Major shareholder Geely brought it back from the brink in early 2013, paying £11 million ($18 million) to buy the company and restart production at its U.K. facilities.
It's now working on producing 1,400 vehicles for the U.K. market -- at a rate of 12 per day -- but is also facing competition from Germany's Mercedes-Benz, a division of Daimler AG(DDAIF), which is selling another model to London cabbies.
London's taxi scene represents a small fraction of total global auto sales, but automakers believe the international city is a good place to showcase their designs.
Ian Fletcher, a senior auto analyst at IHS in London, said Nissan wants to promote the NV200 model in London in the hopes of drumming up sales of its low-emissions and electric cars.
"This is part of a wider strategy of attracting cabbies into buying more [Nissan] vehicles, but it is also part of Nissan's electric vehicle strategy," he said, noting that uptake in the electric vehicle market is lower than the company would like.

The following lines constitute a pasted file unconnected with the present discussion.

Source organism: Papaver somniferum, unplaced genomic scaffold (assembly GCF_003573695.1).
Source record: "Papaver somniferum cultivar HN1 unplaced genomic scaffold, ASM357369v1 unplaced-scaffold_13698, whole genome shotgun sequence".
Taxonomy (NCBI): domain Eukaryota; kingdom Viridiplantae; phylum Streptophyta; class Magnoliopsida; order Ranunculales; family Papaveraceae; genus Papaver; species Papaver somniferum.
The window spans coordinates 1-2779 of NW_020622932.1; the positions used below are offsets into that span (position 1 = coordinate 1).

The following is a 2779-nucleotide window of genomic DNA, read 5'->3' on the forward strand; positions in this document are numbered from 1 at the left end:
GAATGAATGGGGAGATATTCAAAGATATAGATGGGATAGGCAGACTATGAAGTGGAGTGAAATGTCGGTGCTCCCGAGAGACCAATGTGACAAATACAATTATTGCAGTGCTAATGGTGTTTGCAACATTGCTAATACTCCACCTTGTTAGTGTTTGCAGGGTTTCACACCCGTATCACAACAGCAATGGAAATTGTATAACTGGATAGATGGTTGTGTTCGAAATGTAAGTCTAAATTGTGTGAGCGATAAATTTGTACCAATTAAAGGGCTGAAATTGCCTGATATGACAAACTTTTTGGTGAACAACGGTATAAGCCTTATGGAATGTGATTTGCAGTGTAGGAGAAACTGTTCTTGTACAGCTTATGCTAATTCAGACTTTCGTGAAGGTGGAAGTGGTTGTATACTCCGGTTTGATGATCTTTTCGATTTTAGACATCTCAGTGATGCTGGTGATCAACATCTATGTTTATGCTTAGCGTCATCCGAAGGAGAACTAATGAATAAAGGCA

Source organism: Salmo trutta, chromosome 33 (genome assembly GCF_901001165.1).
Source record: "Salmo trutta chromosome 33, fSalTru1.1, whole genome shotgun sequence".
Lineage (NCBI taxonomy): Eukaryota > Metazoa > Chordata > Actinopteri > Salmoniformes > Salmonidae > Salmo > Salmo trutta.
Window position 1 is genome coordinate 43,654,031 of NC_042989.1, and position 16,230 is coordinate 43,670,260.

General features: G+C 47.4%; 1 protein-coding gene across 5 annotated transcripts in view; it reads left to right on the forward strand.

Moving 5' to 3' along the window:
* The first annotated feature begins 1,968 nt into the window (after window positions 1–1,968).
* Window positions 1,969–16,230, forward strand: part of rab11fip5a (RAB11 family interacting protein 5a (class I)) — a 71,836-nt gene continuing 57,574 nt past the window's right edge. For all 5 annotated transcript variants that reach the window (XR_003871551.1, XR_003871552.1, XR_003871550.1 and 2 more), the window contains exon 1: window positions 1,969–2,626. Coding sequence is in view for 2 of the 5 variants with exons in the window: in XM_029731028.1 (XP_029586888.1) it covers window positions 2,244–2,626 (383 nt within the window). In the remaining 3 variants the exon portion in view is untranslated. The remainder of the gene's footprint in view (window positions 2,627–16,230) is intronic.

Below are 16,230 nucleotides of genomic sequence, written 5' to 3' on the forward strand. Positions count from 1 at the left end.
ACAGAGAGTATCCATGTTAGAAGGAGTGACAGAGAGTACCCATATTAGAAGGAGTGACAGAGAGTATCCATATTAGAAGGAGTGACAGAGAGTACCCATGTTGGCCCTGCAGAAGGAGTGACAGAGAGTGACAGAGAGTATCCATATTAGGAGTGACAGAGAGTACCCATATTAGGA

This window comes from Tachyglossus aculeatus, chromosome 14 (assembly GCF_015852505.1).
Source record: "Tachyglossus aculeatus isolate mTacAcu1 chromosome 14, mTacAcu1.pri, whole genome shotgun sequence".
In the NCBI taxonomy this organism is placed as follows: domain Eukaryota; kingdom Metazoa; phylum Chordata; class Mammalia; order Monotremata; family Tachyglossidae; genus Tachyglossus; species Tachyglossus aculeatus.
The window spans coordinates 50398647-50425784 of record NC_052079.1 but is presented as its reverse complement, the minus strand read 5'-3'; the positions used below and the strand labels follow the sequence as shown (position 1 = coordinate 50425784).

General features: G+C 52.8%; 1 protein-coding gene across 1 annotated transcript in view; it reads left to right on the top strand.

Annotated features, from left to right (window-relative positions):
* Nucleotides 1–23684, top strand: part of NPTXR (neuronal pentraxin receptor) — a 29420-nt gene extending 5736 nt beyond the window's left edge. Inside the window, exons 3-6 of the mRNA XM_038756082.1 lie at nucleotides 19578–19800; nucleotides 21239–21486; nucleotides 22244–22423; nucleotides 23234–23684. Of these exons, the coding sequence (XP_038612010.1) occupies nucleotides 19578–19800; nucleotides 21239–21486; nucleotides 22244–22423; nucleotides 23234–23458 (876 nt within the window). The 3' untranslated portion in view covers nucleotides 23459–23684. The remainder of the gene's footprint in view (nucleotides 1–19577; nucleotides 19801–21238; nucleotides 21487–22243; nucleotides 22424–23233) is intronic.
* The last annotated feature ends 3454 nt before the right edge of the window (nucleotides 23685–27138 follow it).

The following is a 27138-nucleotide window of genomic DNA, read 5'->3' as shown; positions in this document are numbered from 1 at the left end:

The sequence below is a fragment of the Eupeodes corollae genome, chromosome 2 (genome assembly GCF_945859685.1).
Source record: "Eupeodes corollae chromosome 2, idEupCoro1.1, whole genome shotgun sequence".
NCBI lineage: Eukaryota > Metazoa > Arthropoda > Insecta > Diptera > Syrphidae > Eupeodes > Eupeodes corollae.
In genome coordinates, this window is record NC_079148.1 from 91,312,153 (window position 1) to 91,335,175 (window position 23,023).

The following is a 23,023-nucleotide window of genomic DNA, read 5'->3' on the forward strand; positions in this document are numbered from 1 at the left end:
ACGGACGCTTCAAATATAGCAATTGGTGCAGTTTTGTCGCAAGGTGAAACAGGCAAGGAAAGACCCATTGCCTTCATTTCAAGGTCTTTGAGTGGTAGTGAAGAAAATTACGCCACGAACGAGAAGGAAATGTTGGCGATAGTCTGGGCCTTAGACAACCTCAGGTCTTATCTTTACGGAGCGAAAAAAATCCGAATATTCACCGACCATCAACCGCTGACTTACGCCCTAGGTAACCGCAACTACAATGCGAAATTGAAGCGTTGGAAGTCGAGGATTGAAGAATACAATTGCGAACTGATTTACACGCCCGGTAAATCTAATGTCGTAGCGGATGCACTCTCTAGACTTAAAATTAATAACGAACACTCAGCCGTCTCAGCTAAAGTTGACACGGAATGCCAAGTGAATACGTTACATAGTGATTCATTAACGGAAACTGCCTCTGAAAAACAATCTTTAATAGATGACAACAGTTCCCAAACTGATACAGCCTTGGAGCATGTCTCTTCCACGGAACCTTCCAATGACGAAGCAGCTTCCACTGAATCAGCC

London mayor Boris Johnson has called for all London cabs to be emissions-free by 2020. Nissan's electric version of the NV200 will be launchedin 2015.
Take a ride in NYC's taxi of tomorrow
Nissan's NV200 taxi has faced various setbacks in New York. Former Mayor Mike Bloomberg wanted it to become the city's main taxi model but the plan was knocked off course by a combination of technical shortcomings, city hall bumbling, and political wrangling.
Over a dozen different types of vehicles are currently certified for use as taxis in New York City.